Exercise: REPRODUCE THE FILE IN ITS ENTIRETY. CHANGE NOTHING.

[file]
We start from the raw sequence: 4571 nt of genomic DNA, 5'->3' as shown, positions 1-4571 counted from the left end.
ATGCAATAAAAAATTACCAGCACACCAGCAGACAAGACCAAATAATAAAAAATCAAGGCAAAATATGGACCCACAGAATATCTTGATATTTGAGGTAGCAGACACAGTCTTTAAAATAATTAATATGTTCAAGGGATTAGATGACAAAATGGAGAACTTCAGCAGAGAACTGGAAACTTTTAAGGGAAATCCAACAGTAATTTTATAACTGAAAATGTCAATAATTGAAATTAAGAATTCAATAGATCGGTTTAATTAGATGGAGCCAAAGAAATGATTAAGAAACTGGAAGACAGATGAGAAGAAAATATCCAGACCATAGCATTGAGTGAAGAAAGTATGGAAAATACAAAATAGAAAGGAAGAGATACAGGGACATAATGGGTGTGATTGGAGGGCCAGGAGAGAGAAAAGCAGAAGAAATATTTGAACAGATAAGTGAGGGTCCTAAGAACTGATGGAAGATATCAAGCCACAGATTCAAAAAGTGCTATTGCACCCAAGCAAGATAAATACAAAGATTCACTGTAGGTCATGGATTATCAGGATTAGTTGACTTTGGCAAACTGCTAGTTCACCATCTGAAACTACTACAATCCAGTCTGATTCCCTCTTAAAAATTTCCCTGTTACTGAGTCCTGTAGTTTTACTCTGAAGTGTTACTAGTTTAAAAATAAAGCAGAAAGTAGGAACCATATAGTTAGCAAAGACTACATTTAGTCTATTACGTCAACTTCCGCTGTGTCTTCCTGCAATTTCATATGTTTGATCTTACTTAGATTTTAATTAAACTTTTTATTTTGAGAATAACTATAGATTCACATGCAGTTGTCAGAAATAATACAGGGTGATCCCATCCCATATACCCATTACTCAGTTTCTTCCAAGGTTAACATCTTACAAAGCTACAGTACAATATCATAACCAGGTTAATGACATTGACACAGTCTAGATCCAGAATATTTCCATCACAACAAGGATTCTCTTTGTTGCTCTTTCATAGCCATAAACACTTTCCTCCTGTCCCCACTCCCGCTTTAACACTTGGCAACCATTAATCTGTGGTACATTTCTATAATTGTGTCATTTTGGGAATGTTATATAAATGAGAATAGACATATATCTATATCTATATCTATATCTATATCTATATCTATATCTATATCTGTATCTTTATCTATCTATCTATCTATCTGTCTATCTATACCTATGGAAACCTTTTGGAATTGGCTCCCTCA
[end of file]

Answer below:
We start from the raw sequence: 4571 nt of genomic DNA, 5'->3' as shown, positions 1-4571 counted from the left end.
ATGCAATAAAAAATTACCAGCACACCAGCAGACAAGACCAAATAATAAAAAATCAAGGCAAAATATGGACCCACAGAATATCTTGATATTTGAGGTAGCAGACACAGTCTTTAAAATAATTAATATGTTCAAGGGATTAGATGACAAAATGGAGAACTTCAGCAGAGAACTGGAAACTTTTAAGGGAAATCCAACAGTAATTTTATAACTGAAAATGTCAATAATTGAAATTAAGAATTCAATAGATCGGTTTAATTAGATGGAGCCAAAGAAATGATTAAGAAACTGGAAGACAGATGAGAAGAAAATATCCAGACCATAGCATTGAGTGAAGAAAGTATGGAAAATACAAAATAGAAAGGAAGAGATACAGGGACATAATGGGTGTGATTGGAGGGCCAGGAGAGAGAAAAGCAGAAGAAATATTTGAACAGATAAGTGAGGGTCCTAAGAACTGATGGAAGATATCAAGCCACAGATTCAAAAAGTGCTATTGCACCCAAGCAAGATAAATACAAAGATTCACTGTAGGTCATGGATTATCAGGATTAGTTGACTTTGGCAAACTGCTAGTTCACCATCTGAAACTACTACAATCCAGTCTGATTCCCTCTTAAAAATTTCCCTGTTACTGAGTCCTGTAGTTTTACTCTGAAGTGTTACTAGTTTAAAAATAAAGCAGAAAGTAGGAACCATATAGTTAGCAAAGACTACATTTAGTCTATTACGTCAACTTCCGCTGTGTCTTCCTGCAATTTCATATGTTTGATCTTACTTAGATTTTAATTAAACTTTTTATTTTGAGAATAACTATAGATTCACATGCAGTTGTCAGAAATAATACAGGGTGATCCCATCCCATATACCCATTACTCAGTTTCTTCCAAGGTTAACATCTTACAAAGCTACAGTACAATATCATAACCAGGTTAATGACATTGACACAGTCTAGATCCAGAATATTTCCATCACAACAAGGATTCTCTTTGTTGCTCTTTCATAGCCATAAACACTTTCCTCCTGTCCCCACTCCCGCTTTAACACTTGGCAACCATTAATCTGTGGTACATTTCTATAATTGTGTCATTTTGGGAATGTTATATAAATGAGAATAGACATATATCTATATCTATATCTATATCTATATCTATATCTATATCTATATCTGTATCTTTATCTATCTATCTATCTATCTGTCTATCTATACCTATGGAAACCTTTTGGAATTGGCTCCCTCA